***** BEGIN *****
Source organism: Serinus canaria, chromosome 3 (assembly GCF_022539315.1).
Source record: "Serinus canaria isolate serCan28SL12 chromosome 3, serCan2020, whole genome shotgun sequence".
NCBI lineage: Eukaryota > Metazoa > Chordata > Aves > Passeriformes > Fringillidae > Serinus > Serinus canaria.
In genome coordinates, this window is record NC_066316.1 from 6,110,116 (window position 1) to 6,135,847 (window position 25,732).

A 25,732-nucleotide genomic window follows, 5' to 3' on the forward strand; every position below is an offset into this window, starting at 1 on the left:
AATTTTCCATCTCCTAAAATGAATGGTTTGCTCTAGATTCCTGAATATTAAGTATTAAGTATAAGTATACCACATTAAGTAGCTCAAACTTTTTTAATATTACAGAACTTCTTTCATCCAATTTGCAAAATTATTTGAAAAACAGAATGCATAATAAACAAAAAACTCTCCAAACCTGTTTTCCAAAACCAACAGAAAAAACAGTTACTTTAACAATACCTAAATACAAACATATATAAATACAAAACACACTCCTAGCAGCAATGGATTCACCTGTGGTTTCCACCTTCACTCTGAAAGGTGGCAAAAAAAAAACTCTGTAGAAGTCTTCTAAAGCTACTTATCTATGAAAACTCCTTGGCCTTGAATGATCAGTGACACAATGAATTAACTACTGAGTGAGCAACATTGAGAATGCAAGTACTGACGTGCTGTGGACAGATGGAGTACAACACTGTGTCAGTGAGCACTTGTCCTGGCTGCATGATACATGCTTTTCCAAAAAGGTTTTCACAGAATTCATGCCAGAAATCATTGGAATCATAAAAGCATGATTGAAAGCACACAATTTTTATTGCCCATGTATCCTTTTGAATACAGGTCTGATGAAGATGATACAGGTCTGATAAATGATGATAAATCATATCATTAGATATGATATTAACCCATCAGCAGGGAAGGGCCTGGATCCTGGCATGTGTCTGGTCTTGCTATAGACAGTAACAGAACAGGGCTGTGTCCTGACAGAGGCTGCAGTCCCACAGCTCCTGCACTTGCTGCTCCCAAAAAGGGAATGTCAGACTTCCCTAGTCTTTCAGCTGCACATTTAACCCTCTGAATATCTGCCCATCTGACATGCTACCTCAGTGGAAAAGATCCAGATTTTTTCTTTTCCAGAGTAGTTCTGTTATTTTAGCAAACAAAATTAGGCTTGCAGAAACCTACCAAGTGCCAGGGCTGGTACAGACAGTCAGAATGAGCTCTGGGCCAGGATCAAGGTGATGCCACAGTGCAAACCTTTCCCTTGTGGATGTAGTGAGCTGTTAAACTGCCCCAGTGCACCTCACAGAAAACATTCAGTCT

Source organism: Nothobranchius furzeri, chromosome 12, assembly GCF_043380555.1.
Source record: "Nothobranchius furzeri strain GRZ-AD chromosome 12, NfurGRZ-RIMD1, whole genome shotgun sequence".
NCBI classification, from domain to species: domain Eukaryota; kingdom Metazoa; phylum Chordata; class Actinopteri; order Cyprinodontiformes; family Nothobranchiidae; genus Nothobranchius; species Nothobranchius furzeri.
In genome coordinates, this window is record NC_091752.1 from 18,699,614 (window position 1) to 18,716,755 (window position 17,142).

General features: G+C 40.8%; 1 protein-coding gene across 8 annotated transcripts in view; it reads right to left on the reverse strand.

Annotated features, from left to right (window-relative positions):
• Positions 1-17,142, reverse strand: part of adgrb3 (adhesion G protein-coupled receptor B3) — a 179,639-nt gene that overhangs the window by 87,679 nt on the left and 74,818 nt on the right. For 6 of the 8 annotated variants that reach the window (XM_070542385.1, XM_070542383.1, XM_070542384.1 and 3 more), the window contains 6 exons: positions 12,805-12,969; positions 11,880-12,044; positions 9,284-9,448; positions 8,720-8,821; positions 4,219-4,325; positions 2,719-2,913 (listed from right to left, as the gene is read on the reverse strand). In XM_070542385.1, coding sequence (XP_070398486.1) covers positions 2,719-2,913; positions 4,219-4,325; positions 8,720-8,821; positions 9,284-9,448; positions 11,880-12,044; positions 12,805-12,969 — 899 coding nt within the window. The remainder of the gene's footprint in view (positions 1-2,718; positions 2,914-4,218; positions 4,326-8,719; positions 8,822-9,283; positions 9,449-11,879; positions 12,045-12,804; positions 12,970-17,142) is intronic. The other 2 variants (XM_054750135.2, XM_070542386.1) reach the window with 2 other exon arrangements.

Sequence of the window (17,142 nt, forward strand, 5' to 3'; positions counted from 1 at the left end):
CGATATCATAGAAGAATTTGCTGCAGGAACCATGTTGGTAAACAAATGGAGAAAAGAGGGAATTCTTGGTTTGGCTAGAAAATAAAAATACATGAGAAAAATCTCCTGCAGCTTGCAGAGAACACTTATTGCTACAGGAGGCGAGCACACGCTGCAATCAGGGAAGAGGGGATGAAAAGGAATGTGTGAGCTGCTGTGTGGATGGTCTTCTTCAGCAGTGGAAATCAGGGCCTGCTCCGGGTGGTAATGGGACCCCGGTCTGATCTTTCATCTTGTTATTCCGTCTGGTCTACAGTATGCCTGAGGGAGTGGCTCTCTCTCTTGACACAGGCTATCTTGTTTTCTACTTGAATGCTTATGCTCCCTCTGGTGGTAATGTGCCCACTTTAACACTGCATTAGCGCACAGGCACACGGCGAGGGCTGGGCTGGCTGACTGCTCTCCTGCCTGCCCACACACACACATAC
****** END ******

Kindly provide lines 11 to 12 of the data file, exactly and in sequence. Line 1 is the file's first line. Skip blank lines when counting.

General features: G+C 40.8%; 1 protein-coding gene across 8 annotated transcripts in view; it reads right to left on the reverse strand.

Annotated features, from left to right (window-relative positions):